- POSTED: 25 May 2014 18:03
- UPDATED: 25 May 2014 23:11
All 107 community centres (CC) will be equipped with defibrillators by the end of the year. The People's Association is also hoping to train residents in life-saving skills such as cardiopulmonary resuscitation (CPR).
SINGAPORE: All 107 community centres will be equipped with defibrillators by the end of the year.
The People's Association (PA) is also hoping to train residents in life-saving skills such as cardiopulmonary resuscitation (CPR).
The initiatives are part of a plan to raise the community's level of preparedness to deal with emergencies.
Ms Andrea Goh is one of about 30 residents in Choa Chu Kang who just took up a first aid training course over the weekend.
In just three hours, Ms Goh learnt how to do chest compressions and to use an automated external defibrillator (AED).
"My father-in-law himself has a history of heart attack, and I think this course is really very helpful -- it's life-saving not only to the people whom we love, but there is also a lot of people we come into contact with everyday and if we're equipped with this knowledge, we can step up and actually save a life,” said the 33-year-old IT analyst.
Data from the Ministry of Health (MOH) show that 3,000 people in Singapore die from heart attacks every year.
Without proper intervention, the victim's survival rate falls by up to 10 per cent for every minute delayed in providing CPR or using an AED.
Thus, PA is hoping to train some 4,500 grassroots leaders and residents over two years in life-saving skills.
Associate Professor Marcus Ong, a senior consultant at the Pre-Hospital Emergency Care (Hospital Services Division) at MOH, said: “Traditionally, CPR was taught in a one-day, eight-hour kind of programme and did not include AED training, and we realised that this is a gap because many people find it hard to commit to a full-day kind of training.
“So we've been able to streamline that training to a three-hour programme where you will learn not only CPR but also AED, and receive a certificate.
“In the past, when we did CPR training, there was a lot of emphasis on learning theory and head knowledge. And I think what we realised the laymen public actually needs is more motivation on why you should actually do CPR, as well as the practical aspects of it, the hands-on practice.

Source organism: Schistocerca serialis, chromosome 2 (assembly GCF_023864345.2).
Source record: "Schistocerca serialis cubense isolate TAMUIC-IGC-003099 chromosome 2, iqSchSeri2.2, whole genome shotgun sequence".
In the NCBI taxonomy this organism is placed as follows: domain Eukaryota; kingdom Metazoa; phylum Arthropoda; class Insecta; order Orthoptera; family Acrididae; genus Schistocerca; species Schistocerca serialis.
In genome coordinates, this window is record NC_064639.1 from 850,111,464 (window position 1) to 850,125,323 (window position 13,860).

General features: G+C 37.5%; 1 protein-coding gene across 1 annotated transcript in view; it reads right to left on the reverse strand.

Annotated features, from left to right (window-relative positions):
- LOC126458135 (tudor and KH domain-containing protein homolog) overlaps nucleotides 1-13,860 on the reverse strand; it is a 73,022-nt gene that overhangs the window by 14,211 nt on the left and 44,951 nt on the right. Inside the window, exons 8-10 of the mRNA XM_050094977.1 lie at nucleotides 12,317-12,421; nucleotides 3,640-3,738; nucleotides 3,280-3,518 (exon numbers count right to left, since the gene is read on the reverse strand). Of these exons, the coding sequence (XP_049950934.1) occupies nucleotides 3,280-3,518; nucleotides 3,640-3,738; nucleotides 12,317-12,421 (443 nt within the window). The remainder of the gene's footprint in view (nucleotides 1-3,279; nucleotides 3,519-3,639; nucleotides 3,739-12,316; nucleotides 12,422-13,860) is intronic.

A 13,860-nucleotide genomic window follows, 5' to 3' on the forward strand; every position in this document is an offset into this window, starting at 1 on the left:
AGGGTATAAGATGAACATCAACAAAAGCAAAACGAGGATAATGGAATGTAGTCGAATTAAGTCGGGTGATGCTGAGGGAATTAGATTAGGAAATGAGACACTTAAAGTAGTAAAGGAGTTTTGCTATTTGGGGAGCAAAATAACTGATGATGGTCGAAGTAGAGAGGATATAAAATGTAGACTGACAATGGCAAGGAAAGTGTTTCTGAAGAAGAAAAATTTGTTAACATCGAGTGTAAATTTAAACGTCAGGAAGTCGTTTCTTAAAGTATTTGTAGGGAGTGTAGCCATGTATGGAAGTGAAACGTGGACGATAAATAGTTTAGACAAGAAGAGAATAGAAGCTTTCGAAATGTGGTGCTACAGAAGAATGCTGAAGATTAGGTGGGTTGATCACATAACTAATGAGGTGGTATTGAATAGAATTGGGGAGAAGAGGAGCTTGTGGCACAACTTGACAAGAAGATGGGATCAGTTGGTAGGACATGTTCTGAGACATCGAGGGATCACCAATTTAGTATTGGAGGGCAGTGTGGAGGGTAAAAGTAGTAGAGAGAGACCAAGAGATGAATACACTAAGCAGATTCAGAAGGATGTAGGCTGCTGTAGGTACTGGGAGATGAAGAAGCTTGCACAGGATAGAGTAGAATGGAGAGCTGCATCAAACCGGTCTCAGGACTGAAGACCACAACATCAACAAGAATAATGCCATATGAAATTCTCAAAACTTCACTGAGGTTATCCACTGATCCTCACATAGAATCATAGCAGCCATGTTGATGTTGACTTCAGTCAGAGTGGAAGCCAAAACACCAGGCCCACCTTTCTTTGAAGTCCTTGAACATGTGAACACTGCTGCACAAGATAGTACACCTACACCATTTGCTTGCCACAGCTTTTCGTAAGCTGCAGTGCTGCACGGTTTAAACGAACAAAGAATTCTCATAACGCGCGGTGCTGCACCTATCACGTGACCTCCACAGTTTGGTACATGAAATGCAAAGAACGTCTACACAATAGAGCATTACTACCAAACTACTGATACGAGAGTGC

“So by actually reducing the theoretical part of it and focusing more time on the hands-on practice, we've been able to design a more concise and more effective course.”
Some 1,500 PA staff have so far been trained and certified in the last six months.
William Goh, Residents’ Committee (RC) manager at Chua Chu Kang Constituency, said: "I had a heart attack myself two-and-a-half months back. Recently, I just came back to work and I found out that they're conducting this course.
“As an RC manager, we organise a lot of activities for our residents. And most of the residents are quite elderly -- many of them are above 50.
“So since I've gone through this course, I know what to do should any emergency happen."
PA will equip each community centre with two AEDs, which are already found at places like army camps, shopping malls and train stations.
Health Minister Gan Kim Yong said: “The CC is also a place where many of our residents congregate. And therefore it's an important place for us to install these AEDs so that our community leaders would be able to provide the first response."
It is estimated there are some 3,000 to 4,000 AEDs in Singapore – but exactly where are they located?
Thus, authorities are now working with the Singapore Heart Foundation to build a national registry containing the location of the AEDs.
That information will then be compiled into a smartphone app, which will be released within a year, to help first responders locate the nearest AED in case of an emergency.
The Singapore Heart Foundation currently has its own database of about 1,000 AEDs in Singapore, and it is hoping to release the updated registry within a year.
Mr Gan added MOH will be revamping the first responder training framework, which would involve having different levels of training, with the basic one taking just 45 minutes.
Associate Professor Ong said the basic course would be conducted in schools, community centres and at the workplace, with DVD-based hands-on training.
During emergencies, first responders can call 995 and the despatcher would be able to give advice on how to provide aid through chest compression.
The ministry is planning to train a million people over five years.